Anti-Gun Protesters Shut Down Major Chicago Highway

Highway Rally
Twitter/@MattFinnFNC

Thousands of anti-gun protesters shut down lanes of a major Chicago highway to pressure lawmakers to enact gun control measures to address the increase in violent deaths in the city.

The left-wing protesters, led by the Rev. Jesse Jackson and the Catholic priest Father Michael Pfleger, shut down all northbound lanes of Chicago’s Dan Ryan Expressway on Interstate 94 Saturday morning after a standoff between the police and the demonstrators.

The marchers carried signs that read, “We need jobs,” and chanted, “Stop the killing,” as they walked down the 1.5-mile stretch of highway to let lawmakers know their desire for better schools, more jobs, and stronger gun control laws to combat the violence in their communities.

Some children even stopped to use chalk to write the words, “Enough is enough,” along the highway route.

“When people keep ignoring you, you take it up a notch,” Pfleger said. “We are going to continue to take it up a notch until we get responses.”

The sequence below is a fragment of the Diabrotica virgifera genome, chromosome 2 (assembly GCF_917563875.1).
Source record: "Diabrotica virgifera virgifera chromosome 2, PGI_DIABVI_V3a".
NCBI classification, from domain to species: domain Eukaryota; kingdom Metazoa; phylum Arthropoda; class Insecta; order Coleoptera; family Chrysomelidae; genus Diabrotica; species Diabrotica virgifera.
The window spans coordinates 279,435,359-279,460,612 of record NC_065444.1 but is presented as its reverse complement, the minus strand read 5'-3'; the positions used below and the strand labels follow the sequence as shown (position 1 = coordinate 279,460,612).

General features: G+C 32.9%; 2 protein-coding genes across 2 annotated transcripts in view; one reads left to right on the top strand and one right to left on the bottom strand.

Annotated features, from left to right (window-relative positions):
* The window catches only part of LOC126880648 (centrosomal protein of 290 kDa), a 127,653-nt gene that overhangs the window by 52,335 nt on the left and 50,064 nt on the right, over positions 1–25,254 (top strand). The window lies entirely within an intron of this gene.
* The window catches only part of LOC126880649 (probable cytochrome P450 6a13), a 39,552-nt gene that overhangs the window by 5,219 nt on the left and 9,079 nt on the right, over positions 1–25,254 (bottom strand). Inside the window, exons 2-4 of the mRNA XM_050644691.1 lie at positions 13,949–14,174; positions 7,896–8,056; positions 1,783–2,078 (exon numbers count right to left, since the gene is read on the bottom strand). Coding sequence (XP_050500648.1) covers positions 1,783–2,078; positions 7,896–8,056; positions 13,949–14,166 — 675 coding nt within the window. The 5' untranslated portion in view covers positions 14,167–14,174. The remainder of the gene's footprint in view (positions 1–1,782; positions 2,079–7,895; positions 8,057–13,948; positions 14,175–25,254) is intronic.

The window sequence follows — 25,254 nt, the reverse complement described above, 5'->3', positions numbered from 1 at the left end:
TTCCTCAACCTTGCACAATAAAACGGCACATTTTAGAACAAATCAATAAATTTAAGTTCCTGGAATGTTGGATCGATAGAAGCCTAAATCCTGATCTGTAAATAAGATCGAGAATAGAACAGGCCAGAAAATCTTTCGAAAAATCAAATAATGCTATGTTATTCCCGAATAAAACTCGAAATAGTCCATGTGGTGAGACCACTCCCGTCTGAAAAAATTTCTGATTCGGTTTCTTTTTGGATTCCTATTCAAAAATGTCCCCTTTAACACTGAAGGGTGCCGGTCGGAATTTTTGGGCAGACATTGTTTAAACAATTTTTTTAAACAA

The Illinois State Police reached an agreement with the demonstrators early Saturday morning that the protesters could take up two northbound lanes and allow traffic to pass through the other two lanes.

Gov. Bruce Rauner’s office said in a statement that protesters who ignored the boundaries set by highway workers would face arrest and possible prosecution.

But Pfleger and other protesters ignored the warnings, saying they would occupy the entire northbound section of the highway.

After hearing of the chaotic situation that led to the shutdown of the highway, Rauner tweeted his disappointment in Chicago Mayor Rahm Emanuel for not controlling the protesters.

Emanuel quickly fired back at the Illinois governor, tweeting that he should “delete” his account for criticizing the “peaceful” protest.

Rauner later thanked law enforcement for their efforts to police the massive protest.

The Dan Ryan Expressway, which encompasses parts of Interstate 94 and 90, has a history dating back to the 1960s when it was believed to be a symbol of racial segregation because of how it served as a divider between white neighborhoods and poor black neighborhoods.

Chicago had its fair share of homicides and shootings in the first six months of 2018. Chicago police said the city counted 252 homicides and 1,100 shootings during that period, mostly in low-income, predominantly black neighborhoods.

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